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They say you should face your fear and do it anyway. But what happens when you do, especially when that means singing in front of an audience?

The last time ‘You’re the Voice’ made me cry was way back in 1986, when you couldn’t turn on the radio without hearing John Farnham’s anthem blaring from the speakers. Back then I really did just want to sit in silence.

Thankfully, as the years have passed, my active dislike for the overplayed megahit – it charted in 10 countries other than Australia – has evolved to a mere indifference. Now, as myself and the E’Clares launch into the final chorus, I can feel tears filling my eyes. I look down, take a deep breath and sing on.

Never before have I performed in front of a crowd of strangers. In fact, the only time I’ve ever tried to hold a tune outside of the confines of my shower was after a few drinks at a SingStar party. (Hey, I even held the high score for most of the night with a pretty impressive version of ‘Purple Sneakers’.)

Many of my friends are musicians and they regularly perform at venues across Melbourne. When they don’t they get together, playing song after song – classics, favourites and many they’ve written themselves. For some reason, even in that setting, I’ve never felt comfortable joining in.

Luckily, being scared – as long as there is no actual danger – is good for us. Physically, our heartbeat quickens and our rate of breathing intensifies, and you’re left with the same sense of euphoria as if you’ve just finished a good workout.

“There’s a sense of achievement, a sense of self-belief, it’s a boost in your confidence and it feels good,” Positive Psychology Strategies’ Patrea O’Donoghue tells me of the emotional benefits that come with stepping outside your comfort zone in the days before my singing debut.

“What it does is extend what we previously thought was possible for us. It shifts those limiting beliefs we have about ourselves.”

So, as I walk into Abbotsford Convent on a chilly winter’s morning to take part in Sing-Song Showtime, I try to remember, as Patrea told me, to take the judgement out of the experience – it’s not really terrifying, that’s just my interpretation of it.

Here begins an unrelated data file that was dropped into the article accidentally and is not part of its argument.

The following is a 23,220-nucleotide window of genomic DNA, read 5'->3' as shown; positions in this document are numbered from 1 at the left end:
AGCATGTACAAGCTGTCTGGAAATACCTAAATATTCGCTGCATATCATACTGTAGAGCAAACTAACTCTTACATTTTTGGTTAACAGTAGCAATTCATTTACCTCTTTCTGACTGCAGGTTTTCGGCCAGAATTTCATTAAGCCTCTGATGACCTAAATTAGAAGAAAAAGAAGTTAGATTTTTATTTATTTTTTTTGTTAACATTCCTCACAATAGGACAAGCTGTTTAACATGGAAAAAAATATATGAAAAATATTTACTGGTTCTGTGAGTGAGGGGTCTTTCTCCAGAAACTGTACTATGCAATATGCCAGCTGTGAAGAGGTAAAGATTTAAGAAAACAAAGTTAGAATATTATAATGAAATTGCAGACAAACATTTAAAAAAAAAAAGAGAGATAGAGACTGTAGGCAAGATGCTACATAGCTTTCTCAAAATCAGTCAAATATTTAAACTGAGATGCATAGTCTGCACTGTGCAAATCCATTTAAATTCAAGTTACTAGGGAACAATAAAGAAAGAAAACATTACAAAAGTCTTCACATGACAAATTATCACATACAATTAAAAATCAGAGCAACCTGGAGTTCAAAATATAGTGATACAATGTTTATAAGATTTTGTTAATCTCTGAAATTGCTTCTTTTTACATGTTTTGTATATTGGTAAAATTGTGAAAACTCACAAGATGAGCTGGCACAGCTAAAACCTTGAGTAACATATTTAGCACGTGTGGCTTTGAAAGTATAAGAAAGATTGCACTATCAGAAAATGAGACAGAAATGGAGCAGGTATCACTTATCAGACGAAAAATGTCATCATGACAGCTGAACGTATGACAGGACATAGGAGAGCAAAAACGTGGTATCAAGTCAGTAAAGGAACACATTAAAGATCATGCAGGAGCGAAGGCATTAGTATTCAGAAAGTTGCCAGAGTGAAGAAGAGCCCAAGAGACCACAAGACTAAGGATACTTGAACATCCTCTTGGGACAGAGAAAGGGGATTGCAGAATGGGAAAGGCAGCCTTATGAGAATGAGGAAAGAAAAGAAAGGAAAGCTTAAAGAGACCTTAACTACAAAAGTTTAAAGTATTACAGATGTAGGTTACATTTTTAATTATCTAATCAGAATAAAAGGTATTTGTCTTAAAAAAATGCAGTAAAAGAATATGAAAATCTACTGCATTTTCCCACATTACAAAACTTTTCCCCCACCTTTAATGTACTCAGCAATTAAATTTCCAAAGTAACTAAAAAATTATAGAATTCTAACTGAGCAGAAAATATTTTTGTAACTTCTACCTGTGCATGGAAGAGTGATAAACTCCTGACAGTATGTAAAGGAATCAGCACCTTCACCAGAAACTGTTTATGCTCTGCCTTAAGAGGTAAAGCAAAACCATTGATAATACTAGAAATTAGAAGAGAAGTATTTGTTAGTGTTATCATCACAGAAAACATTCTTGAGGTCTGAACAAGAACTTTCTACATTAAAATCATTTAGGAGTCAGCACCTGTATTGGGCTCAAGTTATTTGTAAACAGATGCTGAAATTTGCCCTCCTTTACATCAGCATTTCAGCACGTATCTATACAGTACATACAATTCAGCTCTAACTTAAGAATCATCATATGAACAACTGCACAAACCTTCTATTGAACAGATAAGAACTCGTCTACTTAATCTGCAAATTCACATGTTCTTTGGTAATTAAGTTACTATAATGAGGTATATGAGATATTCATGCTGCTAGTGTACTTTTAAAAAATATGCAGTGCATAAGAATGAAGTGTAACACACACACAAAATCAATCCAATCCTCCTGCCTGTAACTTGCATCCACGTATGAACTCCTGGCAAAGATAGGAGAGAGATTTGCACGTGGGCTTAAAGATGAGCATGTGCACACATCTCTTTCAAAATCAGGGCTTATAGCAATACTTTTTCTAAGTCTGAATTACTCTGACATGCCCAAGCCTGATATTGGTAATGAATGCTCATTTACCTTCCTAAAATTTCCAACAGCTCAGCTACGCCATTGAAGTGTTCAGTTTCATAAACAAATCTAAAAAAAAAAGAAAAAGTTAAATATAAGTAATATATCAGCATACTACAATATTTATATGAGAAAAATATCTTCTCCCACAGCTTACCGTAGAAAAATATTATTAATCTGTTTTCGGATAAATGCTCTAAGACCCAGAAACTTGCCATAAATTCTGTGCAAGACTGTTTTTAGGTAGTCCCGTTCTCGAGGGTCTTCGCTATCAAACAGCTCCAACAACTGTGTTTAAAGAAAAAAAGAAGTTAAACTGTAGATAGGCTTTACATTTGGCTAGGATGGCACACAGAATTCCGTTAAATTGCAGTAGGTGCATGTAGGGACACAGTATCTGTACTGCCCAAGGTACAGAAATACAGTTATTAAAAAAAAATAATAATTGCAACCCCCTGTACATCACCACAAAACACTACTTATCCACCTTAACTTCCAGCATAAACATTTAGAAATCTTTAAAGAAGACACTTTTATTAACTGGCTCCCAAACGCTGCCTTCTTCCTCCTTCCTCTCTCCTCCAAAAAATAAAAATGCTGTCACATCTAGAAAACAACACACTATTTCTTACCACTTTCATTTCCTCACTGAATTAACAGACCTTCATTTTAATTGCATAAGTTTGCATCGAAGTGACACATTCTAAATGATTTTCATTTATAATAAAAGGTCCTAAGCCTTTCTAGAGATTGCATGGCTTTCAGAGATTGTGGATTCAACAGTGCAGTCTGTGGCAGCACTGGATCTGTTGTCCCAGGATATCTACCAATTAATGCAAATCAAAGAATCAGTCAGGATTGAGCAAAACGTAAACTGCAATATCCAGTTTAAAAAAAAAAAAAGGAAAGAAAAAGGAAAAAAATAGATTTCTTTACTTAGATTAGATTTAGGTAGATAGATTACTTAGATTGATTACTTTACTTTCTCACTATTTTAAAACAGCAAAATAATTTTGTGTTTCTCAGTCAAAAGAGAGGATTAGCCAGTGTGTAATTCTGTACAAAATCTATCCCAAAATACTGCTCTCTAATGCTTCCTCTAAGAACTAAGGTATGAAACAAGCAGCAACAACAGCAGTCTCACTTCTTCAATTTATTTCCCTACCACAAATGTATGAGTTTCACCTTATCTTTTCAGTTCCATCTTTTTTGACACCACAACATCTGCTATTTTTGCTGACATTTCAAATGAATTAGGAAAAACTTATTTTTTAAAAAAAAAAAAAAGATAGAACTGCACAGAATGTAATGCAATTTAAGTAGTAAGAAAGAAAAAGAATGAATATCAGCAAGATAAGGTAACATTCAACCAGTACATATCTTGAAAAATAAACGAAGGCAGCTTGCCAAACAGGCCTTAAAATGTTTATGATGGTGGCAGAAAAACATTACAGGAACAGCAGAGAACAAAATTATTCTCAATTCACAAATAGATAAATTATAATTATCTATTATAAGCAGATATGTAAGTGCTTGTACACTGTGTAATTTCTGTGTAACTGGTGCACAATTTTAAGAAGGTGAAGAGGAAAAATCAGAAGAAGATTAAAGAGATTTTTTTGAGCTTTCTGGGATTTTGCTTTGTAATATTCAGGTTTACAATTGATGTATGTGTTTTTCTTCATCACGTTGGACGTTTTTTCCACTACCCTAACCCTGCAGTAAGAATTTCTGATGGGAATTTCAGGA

This one-day class in singing, performance and courage is being led by Clare Bowditch, as part of her organisation Big Hearted Business. That’s another reason for my rising anxiety levels – Clare’s a singing, songwriting superstar and I’m not even sure I can hold a tune.

“If you can talk, you can sing,” is one of the first things Clare tells us. She leads us through a breathing exercise that’s not just good for singing but also for calming nerves. (It’s easy – breathe into your diaphragm for four, hold for seven, breath out for eight and repeat.)

There’s cake and chats. We dance to Taylor Swift and decide on the name of the E’Clares for our choir. And, of course, there is lots of singing. We learn ‘Let It Be’, Clare’s song ‘You Make Me Happy’ and ‘You’re the Voice’. Late in the afternoon, friends and loved ones – about 120 in all – arrive for the day’s grand finale.

Being tall, I’m at the back of the group, which makes me feel a little calmer. I remember the words, sing in full voice and am fine until that moment when I suddenly realise what I’ve done. The rush of emotions and sense of accomplishment is so intense it is almost paralysing.

At the end, the crowd rises and cheers, and all the tension is gone. I’d walked into the hall with flip-flopping stomach and sweaty palms and I was leaving exhausted but inspired. Perhaps not to sing, but certainly to never be afraid of things that can’t hurt.

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Feature image: © 2004 Lorber Films.